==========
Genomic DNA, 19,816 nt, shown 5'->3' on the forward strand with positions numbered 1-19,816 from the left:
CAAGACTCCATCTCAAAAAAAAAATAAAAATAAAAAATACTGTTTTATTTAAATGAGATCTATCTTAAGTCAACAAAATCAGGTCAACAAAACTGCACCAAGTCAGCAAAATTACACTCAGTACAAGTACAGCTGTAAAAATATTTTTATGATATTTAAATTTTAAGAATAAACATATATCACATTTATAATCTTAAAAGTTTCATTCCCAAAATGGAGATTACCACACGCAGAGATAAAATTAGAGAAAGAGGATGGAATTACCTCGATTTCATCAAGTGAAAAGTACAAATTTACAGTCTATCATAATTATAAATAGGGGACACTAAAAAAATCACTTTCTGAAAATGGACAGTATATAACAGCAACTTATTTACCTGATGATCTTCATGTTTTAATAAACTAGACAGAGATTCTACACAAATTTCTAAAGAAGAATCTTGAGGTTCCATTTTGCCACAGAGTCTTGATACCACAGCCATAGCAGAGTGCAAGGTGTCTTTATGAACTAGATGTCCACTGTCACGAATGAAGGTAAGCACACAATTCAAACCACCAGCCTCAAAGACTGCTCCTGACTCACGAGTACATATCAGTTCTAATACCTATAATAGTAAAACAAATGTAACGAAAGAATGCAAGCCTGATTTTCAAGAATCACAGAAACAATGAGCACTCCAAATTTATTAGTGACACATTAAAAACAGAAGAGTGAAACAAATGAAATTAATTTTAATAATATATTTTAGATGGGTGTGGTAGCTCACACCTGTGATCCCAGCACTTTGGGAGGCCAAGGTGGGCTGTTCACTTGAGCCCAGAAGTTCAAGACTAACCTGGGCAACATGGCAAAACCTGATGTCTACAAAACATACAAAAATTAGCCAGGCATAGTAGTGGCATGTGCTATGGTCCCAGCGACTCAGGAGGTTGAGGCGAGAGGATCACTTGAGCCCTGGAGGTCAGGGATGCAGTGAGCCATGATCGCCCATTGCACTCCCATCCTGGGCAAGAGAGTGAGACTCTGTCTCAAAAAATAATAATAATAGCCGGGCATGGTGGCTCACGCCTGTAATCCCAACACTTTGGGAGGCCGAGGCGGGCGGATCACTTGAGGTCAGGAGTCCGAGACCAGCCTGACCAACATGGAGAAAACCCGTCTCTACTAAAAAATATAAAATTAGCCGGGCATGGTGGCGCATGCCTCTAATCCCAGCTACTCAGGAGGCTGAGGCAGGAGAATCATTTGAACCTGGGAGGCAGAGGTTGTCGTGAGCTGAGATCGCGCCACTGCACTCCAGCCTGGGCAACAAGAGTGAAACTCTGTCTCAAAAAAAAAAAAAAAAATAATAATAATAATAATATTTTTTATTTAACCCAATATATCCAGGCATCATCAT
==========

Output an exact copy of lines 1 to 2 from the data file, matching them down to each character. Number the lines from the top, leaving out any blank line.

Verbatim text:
Genomic DNA, 19,816 nt, shown 5'->3' on the forward strand with positions numbered 1-19,816 from the left:
CAAGACTCCATCTCAAAAAAAAAATAAAAATAAAAAATACTGTTTTATTTAAATGAGATCTATCTTAAGTCAACAAAATCAGGTCAACAAAACTGCACCAAGTCAGCAAAATTACACTCAGTACAAGTACAGCTGTAAAAATATTTTTATGATATTTAAATTTTAAGAATAAACATATATCACATTTATAATCTTAAAAGTTTCATTCCCAAAATGGAGATTACCACACGCAGAGATAAAATTAGAGAAAGAGGATGGAATTACCTCGATTTCATCAAGTGAAAAGTACAAATTTACAGTCTATCATAATTATAAATAGGGGACACTAAAAAAATCACTTTCTGAAAATGGACAGTATATAACAGCAACTTATTTACCTGATGATCTTCATGTTTTAATAAACTAGACAGAGATTCTACACAAATTTCTAAAGAAGAATCTTGAGGTTCCATTTTGCCACAGAGTCTTGATACCACAGCCATAGCAGAGTGCAAGGTGTCTTTATGAACTAGATGTCCACTGTCACGAATGAAGGTAAGCACACAATTCAAACCACCAGCCTCAAAGACTGCTCCTGACTCACGAGTACATATCAGTTCTAATACCTATAATAGTAAAACAAATGTAACGAAAGAATGCAAGCCTGATTTTCAAGAATCACAGAAACAATGAGCACTCCAAATTTATTAGTGACACATTAAAAACAGAAGAGTGAAACAAATGAAATTAATTTTAATAATATATTTTAGATGGGTGTGGTAGCTCACACCTGTGATCCCAGCACTTTGGGAGGCCAAGGTGGGCTGTTCACTTGAGCCCAGAAGTTCAAGACTAACCTGGGCAACATGGCAAAACCTGATGTCTACAAAACATACAAAAATTAGCCAGGCATAGTAGTGGCATGTGCTATGGTCCCAGCGACTCAGGAGGTTGAGGCGAGAGGATCACTTGAGCCCTGGAGGTCAGGGATGCAGTGAGCCATGATCGCCCATTGCACTCCCATCCTGGGCAAGAGAGTGAGACTCTGTCTCAAAAAATAATAATAATAGCCGGGCATGGTGGCTCACGCCTGTAATCCCAACACTTTGGGAGGCCGAGGCGGGCGGATCACTTGAGGTCAGGAGTCCGAGACCAGCCTGACCAACATGGAGAAAACCCGTCTCTACTAAAAAATATAAAATTAGCCGGGCATGGTGGCGCATGCCTCTAATCCCAGCTACTCAGGAGGCTGAGGCAGGAGAATCATTTGAACCTGGGAGGCAGAGGTTGTCGTGAGCTGAGATCGCGCCACTGCACTCCAGCCTGGGCAACAAGAGTGAAACTCTGTCTCAAAAAAAAAAAAAAAAATAATAATAATAATAATATTTTTTATTTAACCCAATATATCCAGGCATCATCAT